As those familiar with large construction projects will know, there are lots of moving parts as well as different stages and stakeholders. So, it stands to reason that there are different types of claim to suit the circumstance when things don’t go according to plan.

The type of claim affects how it’s handled and what the potential and appropriate resolutions may be. For example, a successful claim doesn’t always lead to financial compensation – it may mean the contractor has the right to more time, or it may mean the termination of the contract without completing the project.

These are important things to know before you embark upon a claim because if it turns out you pursued the wrong route for your circumstance, you can’t simply go back and try again. Some very recent legal cases have supported this unfortunate conclusion.

Here are some of the most common types of construction claim.

Cardinal change construction claim

This means a change to the main construction plans and relates to any change that makes the initial terms of the contract impossible to meet.

Impossibility is a very broad term in this day and age and generally has to be considered in terms of economics. These changes can cause significant cashflow problems for contractors, and often for project owners as well, and can easily lead to tensions running high. This could be a significant change that the client has requested.

However, they are sometimes caused by things beyond your control, like the weather, which is why thought needs to be given to the possible areas of issue before a project starts to mitigate wherever possible.

Potential outcome: The contractor may walk away from the project and claim compensation.

Suspension of works

If either the contractors or the project owners suspend works for a period of time, it’s more than likely to cause a claim. Understandably, halting a project in the middle has a serious knock on effect and associated costs. The initial contract is vital in discussions to resolve the issue.

Potential outcome: Compensation may be payable by the contract terms defining responsibility whoever caused the suspension of works.

Constructive change construction claim

Where a cardinal change is generally considered to be one that’s asked for by the client, a constructive change tends to be the knock-on effect of something else. Perhaps the engineering specifications were incorrect, the project schedule was accelerated, lots of small changes kept being made and have impacted the timeline – to name a few examples.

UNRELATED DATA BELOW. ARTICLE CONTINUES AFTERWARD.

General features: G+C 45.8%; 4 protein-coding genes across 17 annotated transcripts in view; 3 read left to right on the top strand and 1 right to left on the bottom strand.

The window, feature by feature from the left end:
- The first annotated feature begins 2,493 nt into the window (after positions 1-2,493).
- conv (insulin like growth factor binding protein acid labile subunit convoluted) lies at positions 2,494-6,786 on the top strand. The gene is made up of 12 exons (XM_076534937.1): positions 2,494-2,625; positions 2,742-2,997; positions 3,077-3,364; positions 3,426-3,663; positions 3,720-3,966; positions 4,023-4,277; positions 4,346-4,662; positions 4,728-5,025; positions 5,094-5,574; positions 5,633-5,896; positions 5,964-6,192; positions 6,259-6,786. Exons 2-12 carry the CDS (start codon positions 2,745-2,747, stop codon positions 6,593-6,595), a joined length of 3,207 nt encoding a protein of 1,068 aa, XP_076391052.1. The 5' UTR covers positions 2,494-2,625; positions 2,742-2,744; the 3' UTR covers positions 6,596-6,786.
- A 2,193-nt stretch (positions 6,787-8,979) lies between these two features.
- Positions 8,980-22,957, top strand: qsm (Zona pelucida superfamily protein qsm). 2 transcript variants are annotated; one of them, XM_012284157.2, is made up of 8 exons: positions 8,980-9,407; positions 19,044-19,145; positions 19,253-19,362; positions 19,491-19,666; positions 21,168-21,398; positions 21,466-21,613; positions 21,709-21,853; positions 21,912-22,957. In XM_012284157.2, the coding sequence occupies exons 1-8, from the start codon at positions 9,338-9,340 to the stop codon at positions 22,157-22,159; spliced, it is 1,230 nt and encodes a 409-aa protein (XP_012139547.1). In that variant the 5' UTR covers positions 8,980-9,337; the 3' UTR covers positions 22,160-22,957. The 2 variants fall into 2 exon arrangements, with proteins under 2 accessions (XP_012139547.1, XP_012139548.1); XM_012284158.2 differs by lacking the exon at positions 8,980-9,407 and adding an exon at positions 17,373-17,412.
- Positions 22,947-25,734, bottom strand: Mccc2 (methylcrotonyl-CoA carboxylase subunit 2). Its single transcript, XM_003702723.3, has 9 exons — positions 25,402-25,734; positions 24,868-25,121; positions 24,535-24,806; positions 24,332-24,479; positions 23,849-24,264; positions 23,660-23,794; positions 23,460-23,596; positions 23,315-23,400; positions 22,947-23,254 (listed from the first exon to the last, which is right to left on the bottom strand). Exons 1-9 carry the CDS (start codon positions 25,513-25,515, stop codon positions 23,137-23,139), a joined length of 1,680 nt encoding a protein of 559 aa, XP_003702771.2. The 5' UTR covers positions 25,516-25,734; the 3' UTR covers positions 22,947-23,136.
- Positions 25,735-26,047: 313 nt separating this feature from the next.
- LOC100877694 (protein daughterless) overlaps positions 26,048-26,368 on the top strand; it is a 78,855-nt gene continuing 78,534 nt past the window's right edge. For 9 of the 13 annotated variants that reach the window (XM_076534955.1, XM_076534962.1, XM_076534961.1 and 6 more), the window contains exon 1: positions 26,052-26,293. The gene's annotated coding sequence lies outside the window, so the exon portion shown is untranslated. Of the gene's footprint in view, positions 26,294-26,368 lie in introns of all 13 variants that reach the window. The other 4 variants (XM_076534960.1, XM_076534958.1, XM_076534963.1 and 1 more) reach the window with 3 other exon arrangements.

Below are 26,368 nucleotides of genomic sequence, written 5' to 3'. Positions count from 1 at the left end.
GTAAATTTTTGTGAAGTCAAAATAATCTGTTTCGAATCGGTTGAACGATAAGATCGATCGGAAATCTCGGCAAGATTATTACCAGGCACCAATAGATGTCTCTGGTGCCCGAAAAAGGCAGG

Potential outcome: The contractor may be compensated for additional costs.

Contract termination

This is fairly self-explanatory. It’s when a contract is brought to an end before completion. That can even mean before the project has actually begun. Often it is partial rather than complete. Often it may be triggered by shortage of funds. The stage the project is at will impact how complicated this is.

Potential outcome: Contractor may be able to claim expenses and loss of profit.

Defective or deficient contract

If a contract has incomplete or inaccurate information at the start of the project, it can have a variety of costly implications for all parties. In particular, it can make contractor quotes inaccurate and as a result is likely to lead to disagreements on the job.

Potential outcome: Contractor may be able to claim ‘rectification’ expenses.

Schedule delay

Delays are not uncommon on construction projects, but the severity of the delay and the cause of the delay can turn it from a common project management issue to a much larger and costly concern. The cause will be the key point in discussions where a schedule delay has occurred.

Potential outcome: Relief from delay damages and compensation for the delay.

Site conditions

This is where the construction site conditions are different to those that had been specified in inspections and/or documents, in a manner that would affect the project.

Potential outcome: This may result in additional payments to cover the additional costs that the changed site conditions caused.

Mixed construction claims

Rarely is a claim about just one of these above matters. Often a change, or series of changes, leads to protracted delays, invoking additional costs through disruption, extension of time, prolongation, cash flow misery and more.

Often this is not clear until completion of the works, as the ultimate use or commissioning may be impacted. Notwithstanding that, most forms of contract now require the parties to have a brilliant crystal ball and notify these changes well in advance. There is a whole science to risk management as well as the dark art of early warnings.

With all claims, the burden of proof is on the claimant to show the link between cause and effect beyond reasonable doubt. A strong contract at the beginning of a project and having protocols in place for handling areas of concern or potential dispute in their early stages can make a significant difference to the way they are handled.

Understanding that a contract is paramount, it’s very important to make sure you get experienced and trusted advice when issuing a claims notice, or even a variation/suspension/termination, in order to make sure you’re pursuing the right avenue for you and your project.

This advice befits the whole industry, be you a client, engineer, project manager, construction manager, main contractor, subcontractor or specialist.

For impartial advice, contract reviews, contractual administration assistance or claims and settlement of those claims, contact Tungsten Capital claims consultancy.